Florida’s Popular Land Conservation Program Funded with a Twist
If you have hiked in state parks or forests or hunted in wildlife management areas from Pensacola to the Florida Keys or kayaked some of Florida’s treasured springs, you’ve enjoyed the results of the Florida Forever Land Acquisition Program.
This program and its predecessor, Preservation 2000, have protected more than 2.4 million acres of Florida’s special places. Many threatened and endangered species such as the Florida panther, scrub jay and black bear rely on habitat that still needs protection by Florida Forever or some other program.
Land acquisition and protection programs also strengthen Florida’s economy in many ways including keeping forests and ranch lands productive, buffering military bases, and bringing visitors to our state. View the Conservancy report Economic Benefits of Land Conservation: A Case for Florida Forever.
A recent bipartisan poll performed by the Nature Conservancy indicated that three quarters of the U.S. electorate says that “one of the things our government does best” is protecting its “history and natural beauty through national parks, forests and other public lands.”
No wonder, then, that voters are more than three times as likely to say they would prefer to go on vacation this summer in a national park or other public lands, rather than in a major American city.
Globally, land protection efforts benefit the health and wellbeing of citizens by providing natural spaces to enjoy with the added benefits of providing clean air and water. Additionally, recent public polls indicate that public lands provide economic benefits to help attract high-quality employers and jobs to their state.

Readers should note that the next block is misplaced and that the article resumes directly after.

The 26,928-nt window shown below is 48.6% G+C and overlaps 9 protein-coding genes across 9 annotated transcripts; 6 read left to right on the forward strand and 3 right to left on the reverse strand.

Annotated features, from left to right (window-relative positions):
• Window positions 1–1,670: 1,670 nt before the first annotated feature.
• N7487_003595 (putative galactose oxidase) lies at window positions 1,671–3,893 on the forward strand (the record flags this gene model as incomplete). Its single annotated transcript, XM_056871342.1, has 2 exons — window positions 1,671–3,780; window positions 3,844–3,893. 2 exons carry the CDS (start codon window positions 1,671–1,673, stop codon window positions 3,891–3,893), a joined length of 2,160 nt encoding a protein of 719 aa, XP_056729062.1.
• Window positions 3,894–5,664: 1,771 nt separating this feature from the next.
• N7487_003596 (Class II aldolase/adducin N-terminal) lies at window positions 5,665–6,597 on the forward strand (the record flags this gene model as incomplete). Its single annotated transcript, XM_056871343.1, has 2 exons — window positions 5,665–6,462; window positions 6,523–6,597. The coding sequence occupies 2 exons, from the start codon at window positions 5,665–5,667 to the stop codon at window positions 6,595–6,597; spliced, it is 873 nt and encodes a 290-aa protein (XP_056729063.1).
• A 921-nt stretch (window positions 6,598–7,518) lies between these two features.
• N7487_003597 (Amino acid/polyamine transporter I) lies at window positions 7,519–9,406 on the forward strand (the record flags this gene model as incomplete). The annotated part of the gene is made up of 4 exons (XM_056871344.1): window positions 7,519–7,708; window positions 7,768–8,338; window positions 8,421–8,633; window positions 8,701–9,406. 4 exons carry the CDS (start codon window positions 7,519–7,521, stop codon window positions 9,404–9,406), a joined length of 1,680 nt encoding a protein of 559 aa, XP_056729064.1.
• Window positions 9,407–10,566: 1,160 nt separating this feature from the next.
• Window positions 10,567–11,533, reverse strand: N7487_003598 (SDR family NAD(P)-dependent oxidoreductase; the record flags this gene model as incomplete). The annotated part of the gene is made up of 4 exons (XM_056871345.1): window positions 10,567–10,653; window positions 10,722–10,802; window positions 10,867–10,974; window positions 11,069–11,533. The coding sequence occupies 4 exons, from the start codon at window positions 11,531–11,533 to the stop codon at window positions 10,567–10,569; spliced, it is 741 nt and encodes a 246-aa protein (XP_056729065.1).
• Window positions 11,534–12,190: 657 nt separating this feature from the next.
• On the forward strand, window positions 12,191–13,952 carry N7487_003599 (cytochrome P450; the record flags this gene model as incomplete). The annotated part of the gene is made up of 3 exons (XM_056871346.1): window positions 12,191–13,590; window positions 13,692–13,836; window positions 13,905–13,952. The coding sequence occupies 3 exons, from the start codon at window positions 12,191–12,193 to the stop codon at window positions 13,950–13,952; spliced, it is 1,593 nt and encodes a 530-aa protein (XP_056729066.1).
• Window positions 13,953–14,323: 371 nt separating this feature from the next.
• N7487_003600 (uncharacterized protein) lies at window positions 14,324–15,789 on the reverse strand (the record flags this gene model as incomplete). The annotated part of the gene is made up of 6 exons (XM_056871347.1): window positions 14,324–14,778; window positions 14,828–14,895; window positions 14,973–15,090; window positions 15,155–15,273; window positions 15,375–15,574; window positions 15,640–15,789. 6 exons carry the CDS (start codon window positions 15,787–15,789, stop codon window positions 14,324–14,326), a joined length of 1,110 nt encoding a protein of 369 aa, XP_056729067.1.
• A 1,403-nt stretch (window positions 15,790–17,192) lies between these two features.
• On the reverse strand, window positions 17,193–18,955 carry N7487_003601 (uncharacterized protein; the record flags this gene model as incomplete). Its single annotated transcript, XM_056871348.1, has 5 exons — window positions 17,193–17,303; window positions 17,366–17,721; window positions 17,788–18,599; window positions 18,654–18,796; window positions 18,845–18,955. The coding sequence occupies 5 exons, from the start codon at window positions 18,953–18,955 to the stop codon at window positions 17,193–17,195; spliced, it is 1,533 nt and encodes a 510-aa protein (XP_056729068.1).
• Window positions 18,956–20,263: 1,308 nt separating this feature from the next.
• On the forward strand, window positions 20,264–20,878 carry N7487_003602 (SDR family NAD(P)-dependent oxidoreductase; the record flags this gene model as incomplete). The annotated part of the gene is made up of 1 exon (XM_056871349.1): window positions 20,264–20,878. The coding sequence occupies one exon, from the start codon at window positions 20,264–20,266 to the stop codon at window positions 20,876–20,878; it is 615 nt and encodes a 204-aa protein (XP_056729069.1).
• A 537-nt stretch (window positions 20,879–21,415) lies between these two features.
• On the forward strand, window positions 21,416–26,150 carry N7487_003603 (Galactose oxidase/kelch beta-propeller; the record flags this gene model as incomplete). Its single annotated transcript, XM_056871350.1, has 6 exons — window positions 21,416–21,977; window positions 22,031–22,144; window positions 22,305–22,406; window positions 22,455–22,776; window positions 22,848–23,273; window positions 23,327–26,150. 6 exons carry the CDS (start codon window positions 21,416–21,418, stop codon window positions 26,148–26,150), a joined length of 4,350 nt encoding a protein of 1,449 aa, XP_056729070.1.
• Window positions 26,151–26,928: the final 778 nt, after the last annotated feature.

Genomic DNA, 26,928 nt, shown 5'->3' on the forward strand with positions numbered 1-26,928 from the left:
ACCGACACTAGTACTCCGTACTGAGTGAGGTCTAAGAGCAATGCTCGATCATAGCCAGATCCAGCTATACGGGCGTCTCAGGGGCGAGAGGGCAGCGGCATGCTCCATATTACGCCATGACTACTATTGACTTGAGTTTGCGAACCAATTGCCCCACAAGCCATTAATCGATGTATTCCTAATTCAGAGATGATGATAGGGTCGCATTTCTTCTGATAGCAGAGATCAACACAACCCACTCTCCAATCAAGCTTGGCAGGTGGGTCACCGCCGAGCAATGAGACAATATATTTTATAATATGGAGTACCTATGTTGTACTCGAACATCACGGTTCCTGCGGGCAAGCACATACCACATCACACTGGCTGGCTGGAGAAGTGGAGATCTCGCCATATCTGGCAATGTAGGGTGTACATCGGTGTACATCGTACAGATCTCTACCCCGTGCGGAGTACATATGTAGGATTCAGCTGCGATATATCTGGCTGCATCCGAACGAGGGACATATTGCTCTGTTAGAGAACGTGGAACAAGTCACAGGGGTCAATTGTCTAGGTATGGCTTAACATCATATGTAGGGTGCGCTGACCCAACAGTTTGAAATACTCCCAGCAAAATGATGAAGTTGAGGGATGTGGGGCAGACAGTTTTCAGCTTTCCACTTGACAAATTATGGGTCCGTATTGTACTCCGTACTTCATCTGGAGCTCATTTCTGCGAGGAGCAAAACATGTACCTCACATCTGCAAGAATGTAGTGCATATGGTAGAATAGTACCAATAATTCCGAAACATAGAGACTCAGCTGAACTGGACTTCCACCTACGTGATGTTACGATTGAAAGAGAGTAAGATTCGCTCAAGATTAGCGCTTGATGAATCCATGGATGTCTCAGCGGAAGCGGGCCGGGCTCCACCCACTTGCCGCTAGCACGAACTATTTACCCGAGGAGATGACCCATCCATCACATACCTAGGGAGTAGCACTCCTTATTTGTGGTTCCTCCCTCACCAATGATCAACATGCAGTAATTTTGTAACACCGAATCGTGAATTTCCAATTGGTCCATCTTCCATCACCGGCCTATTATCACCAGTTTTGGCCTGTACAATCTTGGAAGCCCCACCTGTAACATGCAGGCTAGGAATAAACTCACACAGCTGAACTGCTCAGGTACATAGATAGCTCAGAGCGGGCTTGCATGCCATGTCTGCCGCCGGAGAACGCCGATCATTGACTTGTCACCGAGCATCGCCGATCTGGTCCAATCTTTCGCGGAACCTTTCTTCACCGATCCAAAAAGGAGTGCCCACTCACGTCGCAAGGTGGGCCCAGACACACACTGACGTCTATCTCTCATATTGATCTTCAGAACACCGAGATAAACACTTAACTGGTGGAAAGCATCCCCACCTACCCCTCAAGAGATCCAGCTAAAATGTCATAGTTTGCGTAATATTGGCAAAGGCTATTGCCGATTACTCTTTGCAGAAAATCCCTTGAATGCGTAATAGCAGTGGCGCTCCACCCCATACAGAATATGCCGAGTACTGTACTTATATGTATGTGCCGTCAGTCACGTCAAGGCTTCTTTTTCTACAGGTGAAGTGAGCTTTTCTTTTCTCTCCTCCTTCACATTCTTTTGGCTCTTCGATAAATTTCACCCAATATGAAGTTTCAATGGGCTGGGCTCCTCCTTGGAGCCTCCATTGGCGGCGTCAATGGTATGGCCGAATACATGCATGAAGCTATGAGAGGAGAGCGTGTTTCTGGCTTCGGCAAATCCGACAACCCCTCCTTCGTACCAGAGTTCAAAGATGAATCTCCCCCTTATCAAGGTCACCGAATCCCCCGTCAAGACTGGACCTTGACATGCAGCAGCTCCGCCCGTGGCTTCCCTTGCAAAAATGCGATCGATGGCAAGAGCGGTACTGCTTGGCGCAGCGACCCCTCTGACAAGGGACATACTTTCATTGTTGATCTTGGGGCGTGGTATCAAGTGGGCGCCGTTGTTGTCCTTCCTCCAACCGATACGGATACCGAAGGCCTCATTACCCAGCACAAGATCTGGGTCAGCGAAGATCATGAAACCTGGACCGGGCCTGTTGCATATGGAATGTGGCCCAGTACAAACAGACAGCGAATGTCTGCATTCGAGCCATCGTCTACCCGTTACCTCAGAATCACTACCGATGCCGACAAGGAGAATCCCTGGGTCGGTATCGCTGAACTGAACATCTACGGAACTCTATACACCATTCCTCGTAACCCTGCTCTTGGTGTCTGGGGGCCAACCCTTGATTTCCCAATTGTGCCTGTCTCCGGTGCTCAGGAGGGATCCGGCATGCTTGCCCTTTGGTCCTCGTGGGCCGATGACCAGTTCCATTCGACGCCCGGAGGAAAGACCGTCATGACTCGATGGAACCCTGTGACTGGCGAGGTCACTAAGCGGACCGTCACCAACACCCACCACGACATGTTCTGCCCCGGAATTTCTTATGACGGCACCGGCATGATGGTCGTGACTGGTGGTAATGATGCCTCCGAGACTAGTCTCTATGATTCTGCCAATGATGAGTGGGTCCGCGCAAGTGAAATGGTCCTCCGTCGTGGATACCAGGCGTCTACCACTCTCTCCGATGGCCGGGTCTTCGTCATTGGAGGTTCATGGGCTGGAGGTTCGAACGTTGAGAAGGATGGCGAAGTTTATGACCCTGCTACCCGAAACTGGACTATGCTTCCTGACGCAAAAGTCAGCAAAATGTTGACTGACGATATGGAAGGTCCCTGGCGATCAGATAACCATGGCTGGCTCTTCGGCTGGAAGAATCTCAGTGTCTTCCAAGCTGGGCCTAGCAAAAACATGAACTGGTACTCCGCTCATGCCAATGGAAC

Unfortunately, the funding levels for the Florida Forever program have been severely reduced over the last few years.
Here’s the Twist
In 2013 the Florida Legislature appropriated $20 million in funds for Florida Forever. The money for conservation comes from the fees paid on real estate transactions. In addition to the appropriation for land acquisition, the Legislature authorized an additional $50 million in spending authority, funded with the sale of state-owned conservation lands “no longer needed” for conservation purposes.
The Florida Chapter of The Nature Conservancy was one of the participants in the Technical Advisory Group (TAG) that assisted in determining the best criteria to assess the state’s conservation lands. After expressing significant concern that many of these potential surplus lands provide ecological and water resource value and should not be considered for surplus, the list has been significantly reduced but critical lands such as Box-R Wildlife Management Area, Cayo Costa State Park, Hilochee Wildlife Management Area, Torreya State Park and Wekiwa Springs State Park remain on the list.
This demonstrates that over the last 20 years of acquiring lands under Preservation 2000 and Florida Forever, both strongly supported by The Nature Conservancy, the vast majority of lands identified and acquired for conservation purposes are truly those lands with real conservation value and importance for our natural environment, economic and personal well-being.
If you’ve wanted to do something to make a difference for Florida’s future and haven’t known what to do or have just been too busy, this is the time to act. With a small investment of your time, you can make a big difference. Follow us on Twitter to keep up with the latest legislative updates on state lands and let your elected officials know today that conservation is critically important to Florida’s future.
A look back at the creation of Preservation 2000 and Florida Forever. Learn more
In Florida, the Conservancy has a long history of working in cooperation with local, state and federal agencies to protect critical habitats. Here is a small sampling of these sites, from the western Panhandle to the Florida Keys